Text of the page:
Daughter was delighted, work mates impressed.

Tuesday, 19 November 2013

Whananaki Baches and A Little Art

Last weekend we visited the little coastal settlement of Whananaki (pronounced far-na-nakee). It was some time since either of us had been there - it used to be my place of choice for camping every summer. 
What I love are the little old baches, beautiful bays, safe swimming, places to gather seafood and laid back casual Kiwi feel of the place.

Baches on the Estuary

The estuary, Whananaki North

My favourite - I have painted this one

Otamure Bay, Whananaki North, where the DOC campground is - just back from the dunes.

Ah, happy memories.

I went searching for the photo of the bach painting referred to above, and when I found it, I thought I might add a few more that I had done a few years back. They are all sold now. I must get back to painting when I am not so busy hehe.
Bach Whananaki North acrylic on canvas

Frangipani acrylic on canvas

Outdoor art for fence or wall acrylic on sign board

outdoor art for fence or wall, acrylic on sign board

Sunday, 17 November 2013

Whangarei Markets and Crackers

Ok, so Whangarei is not actually a small town - it's a small city with a population of approx 50,000 people. It's in a basin with hills all around and the markets are held on a disused bridge at the Town Basin - where there is a marina as the city is at the top of the harbour. There are a myriad of beautiful beaches within an hour or so from the city.
The market is an artisans market, and there will also be a food market there on a Sunday, with a variety of foods from different ethnicities.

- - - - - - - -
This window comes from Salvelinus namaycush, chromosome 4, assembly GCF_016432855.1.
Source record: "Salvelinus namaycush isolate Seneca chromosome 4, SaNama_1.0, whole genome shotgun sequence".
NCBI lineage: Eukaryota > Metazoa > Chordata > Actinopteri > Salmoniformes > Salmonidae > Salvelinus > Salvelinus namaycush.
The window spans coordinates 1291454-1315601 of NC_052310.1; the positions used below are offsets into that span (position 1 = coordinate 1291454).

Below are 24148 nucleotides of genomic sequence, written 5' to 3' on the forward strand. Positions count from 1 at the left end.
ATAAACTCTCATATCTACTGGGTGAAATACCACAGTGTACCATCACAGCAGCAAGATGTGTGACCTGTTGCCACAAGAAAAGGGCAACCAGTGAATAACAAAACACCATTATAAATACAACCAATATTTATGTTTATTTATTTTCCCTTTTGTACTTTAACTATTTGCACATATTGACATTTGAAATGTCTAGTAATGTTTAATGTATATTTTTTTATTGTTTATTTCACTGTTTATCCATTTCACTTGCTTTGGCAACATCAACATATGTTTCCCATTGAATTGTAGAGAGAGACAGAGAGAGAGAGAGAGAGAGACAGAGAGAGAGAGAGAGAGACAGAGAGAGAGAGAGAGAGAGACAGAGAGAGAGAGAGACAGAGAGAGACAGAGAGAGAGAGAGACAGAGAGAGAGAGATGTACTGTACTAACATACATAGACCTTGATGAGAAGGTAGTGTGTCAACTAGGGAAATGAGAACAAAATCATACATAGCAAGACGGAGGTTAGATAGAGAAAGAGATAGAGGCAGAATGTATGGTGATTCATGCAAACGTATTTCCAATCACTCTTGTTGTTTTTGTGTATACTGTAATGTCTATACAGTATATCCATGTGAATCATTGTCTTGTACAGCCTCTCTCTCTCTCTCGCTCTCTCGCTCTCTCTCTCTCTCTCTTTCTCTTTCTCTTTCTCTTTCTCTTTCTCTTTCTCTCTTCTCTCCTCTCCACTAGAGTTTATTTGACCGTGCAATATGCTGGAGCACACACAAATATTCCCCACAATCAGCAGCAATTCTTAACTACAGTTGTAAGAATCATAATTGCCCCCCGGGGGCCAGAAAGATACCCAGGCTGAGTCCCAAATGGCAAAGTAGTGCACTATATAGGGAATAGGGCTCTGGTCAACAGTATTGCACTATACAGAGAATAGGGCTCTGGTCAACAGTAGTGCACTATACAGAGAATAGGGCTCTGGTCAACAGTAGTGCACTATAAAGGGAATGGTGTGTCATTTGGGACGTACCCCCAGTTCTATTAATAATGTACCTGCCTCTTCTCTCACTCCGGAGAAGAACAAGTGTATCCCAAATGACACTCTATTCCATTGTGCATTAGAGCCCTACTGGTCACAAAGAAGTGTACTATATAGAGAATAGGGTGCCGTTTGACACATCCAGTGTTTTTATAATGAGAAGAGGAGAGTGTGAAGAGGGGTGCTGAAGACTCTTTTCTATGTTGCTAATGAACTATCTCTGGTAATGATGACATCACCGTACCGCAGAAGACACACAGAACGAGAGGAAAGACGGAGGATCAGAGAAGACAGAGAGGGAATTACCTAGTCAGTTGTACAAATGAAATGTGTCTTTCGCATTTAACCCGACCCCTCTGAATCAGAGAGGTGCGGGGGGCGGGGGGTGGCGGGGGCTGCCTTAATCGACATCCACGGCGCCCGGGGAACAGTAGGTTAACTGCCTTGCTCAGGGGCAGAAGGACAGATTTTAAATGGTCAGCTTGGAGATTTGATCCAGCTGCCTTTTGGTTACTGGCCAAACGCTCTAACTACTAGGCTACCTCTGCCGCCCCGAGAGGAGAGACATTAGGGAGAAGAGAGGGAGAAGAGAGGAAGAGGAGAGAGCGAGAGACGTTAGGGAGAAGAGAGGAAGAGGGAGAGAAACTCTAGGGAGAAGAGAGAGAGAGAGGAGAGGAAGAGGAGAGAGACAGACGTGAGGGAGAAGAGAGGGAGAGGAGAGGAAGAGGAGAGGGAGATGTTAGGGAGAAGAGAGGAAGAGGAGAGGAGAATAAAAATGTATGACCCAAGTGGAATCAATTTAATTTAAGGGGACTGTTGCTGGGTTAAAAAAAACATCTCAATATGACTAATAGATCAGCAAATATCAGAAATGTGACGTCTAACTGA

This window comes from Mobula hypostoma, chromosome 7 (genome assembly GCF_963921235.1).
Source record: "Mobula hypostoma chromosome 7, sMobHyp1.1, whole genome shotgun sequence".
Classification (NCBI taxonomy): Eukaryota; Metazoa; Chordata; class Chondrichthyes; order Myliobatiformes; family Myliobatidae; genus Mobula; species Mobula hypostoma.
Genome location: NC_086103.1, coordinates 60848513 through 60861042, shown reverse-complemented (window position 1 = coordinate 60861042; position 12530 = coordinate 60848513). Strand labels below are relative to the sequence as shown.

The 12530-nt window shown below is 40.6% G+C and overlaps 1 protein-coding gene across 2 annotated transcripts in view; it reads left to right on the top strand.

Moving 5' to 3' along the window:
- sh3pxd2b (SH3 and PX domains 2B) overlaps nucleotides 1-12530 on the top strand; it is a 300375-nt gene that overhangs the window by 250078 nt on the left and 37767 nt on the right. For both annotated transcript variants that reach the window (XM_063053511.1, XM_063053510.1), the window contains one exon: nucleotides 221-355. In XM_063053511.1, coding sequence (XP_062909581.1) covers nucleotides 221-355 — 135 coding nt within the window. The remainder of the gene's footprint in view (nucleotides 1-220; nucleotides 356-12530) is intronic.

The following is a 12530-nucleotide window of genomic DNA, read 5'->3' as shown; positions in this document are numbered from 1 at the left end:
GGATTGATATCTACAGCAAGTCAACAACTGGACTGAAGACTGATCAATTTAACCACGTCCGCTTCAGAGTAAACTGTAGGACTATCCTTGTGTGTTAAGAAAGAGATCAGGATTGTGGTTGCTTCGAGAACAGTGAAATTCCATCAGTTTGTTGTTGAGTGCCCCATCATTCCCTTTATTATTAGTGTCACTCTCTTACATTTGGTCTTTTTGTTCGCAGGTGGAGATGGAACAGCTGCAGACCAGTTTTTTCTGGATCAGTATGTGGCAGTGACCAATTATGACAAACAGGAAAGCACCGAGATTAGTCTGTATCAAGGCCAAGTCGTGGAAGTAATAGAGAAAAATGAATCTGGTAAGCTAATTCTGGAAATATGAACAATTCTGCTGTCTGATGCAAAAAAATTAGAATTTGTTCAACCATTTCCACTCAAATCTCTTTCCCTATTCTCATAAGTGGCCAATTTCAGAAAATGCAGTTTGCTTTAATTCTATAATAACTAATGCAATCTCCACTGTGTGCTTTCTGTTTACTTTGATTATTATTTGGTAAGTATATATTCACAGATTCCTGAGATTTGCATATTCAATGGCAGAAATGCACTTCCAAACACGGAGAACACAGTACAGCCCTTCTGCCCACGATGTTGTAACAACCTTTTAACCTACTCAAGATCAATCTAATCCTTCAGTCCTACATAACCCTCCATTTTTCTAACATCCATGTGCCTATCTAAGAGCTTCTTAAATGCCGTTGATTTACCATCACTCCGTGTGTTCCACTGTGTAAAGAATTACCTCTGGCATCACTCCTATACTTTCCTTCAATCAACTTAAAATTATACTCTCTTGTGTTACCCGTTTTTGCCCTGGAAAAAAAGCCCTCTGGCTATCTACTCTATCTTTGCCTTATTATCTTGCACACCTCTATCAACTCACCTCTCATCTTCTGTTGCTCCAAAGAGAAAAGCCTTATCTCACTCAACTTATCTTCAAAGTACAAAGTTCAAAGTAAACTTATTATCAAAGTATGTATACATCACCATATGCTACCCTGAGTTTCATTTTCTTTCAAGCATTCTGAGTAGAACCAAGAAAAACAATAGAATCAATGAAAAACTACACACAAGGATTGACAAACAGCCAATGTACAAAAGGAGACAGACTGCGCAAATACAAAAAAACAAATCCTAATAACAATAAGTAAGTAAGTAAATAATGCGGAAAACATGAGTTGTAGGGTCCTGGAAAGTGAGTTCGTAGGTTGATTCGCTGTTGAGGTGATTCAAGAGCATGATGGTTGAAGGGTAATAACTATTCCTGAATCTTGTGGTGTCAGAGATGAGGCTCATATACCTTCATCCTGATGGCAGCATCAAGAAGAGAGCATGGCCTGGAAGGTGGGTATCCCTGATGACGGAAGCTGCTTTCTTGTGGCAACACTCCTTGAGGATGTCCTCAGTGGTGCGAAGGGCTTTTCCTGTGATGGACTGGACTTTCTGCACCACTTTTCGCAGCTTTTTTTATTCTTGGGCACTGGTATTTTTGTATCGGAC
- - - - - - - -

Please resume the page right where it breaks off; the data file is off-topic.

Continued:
Whangarei Artisan's Market

Whangarei Artisan's Market

But What Do You Do All Day?
It makes me chuckle when sometimes people ask me what I do all day. I think they might imagine I watch a lot of daytime tv. Slow living means my days are full - there is always more to do and I never get bored or lonely.
For example, today, among other things, I have spent 2 hours in the garden, taken the dog to the beach (where I found 2 coins and 2 sinkers with the metal detector before the battery ran out), made lemon drink, muesli, Bob Each Way Spread (butter and olive oil - find it on the search on my blog), crackers (recipe to follow), bran biscuits, rice pudding, yoghurt...and dinner. 

Sesame and Oregano Lavosh - a la Annabel Langbein

Like all Annabel Langbein's recipes this one is easy and turned out as predicted, although I think I could have rolled them even thinner.
Sesame and Oregano Lavosh

1 cup plain flour
1/3 cup wholemeal flour
2 Tbsp sesame seeds
1 Tbsp finely chopped oregano (or 1 tsp dried oregano)
1 tsp salt
1/4 cup olive oil
1 tsp sesame oil
1/2 cup of water

Preheat oven to 165C
In a mixing bowl stir together the flours, sesame seeds, oregano and salt. Mix the oil and water together and add to the dry ingredients to make a soft dough.
Divide the dough into 4 pieces and roll each out as thinly as possible. I use baking paper to sandwich the dough as I roll it.They need to be virtually see through. Cut into strips and place carefully on the baking tray.
Brush lightly with extra oil and sprinkle with flaky salt. Bake until crisp and golden - about 15 - 18 minutes. Cool fully then store in an airtight container.

Thursday, 14 November 2013

Bite sized pieces